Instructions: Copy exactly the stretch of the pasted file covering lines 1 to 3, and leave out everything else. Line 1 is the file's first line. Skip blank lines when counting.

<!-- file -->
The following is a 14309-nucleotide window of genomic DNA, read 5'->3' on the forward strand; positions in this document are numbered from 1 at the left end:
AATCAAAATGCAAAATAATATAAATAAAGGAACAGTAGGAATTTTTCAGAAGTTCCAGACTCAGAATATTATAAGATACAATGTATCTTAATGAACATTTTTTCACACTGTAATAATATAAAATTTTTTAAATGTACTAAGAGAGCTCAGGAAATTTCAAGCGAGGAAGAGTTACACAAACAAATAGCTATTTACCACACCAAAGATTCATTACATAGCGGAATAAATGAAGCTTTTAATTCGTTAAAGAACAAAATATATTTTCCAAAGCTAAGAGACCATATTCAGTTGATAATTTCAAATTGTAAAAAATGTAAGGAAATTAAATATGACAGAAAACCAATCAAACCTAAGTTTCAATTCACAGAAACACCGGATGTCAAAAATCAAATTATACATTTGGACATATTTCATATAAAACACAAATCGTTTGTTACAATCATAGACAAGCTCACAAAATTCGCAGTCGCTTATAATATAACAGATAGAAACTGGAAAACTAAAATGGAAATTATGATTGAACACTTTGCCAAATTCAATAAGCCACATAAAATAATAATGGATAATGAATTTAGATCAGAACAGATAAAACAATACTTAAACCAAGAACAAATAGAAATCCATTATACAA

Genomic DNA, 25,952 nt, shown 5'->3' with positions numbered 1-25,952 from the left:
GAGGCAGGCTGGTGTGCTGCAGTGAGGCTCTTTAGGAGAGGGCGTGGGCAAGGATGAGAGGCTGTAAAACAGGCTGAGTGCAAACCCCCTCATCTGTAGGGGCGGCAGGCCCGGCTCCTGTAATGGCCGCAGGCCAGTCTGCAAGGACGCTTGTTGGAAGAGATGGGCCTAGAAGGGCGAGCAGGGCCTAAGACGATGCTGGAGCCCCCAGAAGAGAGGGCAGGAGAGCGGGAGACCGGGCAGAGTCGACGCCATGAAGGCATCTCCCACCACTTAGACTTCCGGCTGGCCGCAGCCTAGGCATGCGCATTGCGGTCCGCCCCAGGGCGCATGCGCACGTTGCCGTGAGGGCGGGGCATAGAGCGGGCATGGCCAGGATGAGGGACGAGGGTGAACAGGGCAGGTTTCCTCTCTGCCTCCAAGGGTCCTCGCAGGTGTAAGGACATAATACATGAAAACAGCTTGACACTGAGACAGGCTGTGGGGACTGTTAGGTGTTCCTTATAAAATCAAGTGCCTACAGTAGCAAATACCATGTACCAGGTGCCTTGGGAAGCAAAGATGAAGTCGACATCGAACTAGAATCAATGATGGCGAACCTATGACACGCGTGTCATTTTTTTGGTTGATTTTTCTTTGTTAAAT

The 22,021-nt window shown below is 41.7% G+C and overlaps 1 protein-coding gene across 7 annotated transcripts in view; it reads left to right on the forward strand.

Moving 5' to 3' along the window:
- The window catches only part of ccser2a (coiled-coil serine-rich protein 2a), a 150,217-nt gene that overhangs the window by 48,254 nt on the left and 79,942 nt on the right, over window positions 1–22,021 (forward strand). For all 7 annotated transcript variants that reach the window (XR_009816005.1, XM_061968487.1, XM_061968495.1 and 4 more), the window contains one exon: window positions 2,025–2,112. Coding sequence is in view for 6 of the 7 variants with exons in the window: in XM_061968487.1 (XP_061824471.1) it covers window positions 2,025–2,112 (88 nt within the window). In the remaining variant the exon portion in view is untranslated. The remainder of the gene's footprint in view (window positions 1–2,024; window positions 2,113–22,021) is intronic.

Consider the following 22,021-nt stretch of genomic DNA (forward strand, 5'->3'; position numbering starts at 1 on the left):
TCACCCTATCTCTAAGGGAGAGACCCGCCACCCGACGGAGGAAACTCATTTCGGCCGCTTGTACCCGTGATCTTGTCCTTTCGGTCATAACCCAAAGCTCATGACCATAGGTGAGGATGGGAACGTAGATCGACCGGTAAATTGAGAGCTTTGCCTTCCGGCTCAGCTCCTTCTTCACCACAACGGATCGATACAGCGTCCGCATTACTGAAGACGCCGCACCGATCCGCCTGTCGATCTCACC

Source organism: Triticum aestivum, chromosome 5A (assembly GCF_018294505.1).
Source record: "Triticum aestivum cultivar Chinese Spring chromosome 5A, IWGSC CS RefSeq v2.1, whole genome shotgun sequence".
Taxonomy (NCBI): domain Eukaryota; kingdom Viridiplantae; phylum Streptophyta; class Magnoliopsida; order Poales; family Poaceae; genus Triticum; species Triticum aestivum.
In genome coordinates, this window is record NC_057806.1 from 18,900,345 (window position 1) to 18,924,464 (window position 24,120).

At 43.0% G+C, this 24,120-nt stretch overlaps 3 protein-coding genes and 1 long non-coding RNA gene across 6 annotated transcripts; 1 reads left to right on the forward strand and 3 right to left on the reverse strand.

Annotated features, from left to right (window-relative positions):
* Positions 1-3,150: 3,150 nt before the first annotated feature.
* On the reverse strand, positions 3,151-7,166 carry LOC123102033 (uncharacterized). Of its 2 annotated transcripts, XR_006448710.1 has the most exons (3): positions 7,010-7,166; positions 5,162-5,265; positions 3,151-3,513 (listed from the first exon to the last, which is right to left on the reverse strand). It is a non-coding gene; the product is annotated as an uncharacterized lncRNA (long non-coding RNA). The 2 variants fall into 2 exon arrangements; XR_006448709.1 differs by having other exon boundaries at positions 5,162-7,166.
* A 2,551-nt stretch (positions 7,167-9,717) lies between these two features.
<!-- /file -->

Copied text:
The following is a 14309-nucleotide window of genomic DNA, read 5'->3' on the forward strand; positions in this document are numbered from 1 at the left end:
AATCAAAATGCAAAATAATATAAATAAAGGAACAGTAGGAATTTTTCAGAAGTTCCAGACTCAGAATATTATAAGATACAATGTATCTTAATGAACATTTTTTCACACTGTAATAATATAAAATTTTTTAAATGTACTAAGAGAGCTCAGGAAATTTCAAGCGAGGAAGAGTTACACAAACAAATAGCTATTTACCACACCAAAGATTCATTACATAGCGGAATAAATGAAGCTTTTAATTCGTTAAAGAACAAAATATATTTTCCAAAGCTAAGAGACCATATTCAGTTGATAATTTCAAATTGTAAAAAATGTAAGGAAATTAAATATGACAGAAAACCAATCAAACCTAAGTTTCAATTCACAGAAACACCGGATGTCAAAAATCAAATTATACATTTGGACATATTTCATATAAAACACAAATCGTTTGTTACAATCATAGACAAGCTCACAAAATTCGCAGTCGCTTATAATATAACAGATAGAAACTGGAAAACTAAAATGGAAATTATGATTGAACACTTTGCCAAATTCAATAAGCCACATAAAATAATAATGGATAATGAATTTAGATCAGAACAGATAAAACAATACTTAAACCAAGAACAAATAGAAATCCATTATACAA

Genomic DNA, 25,952 nt, shown 5'->3' with positions numbered 1-25,952 from the left: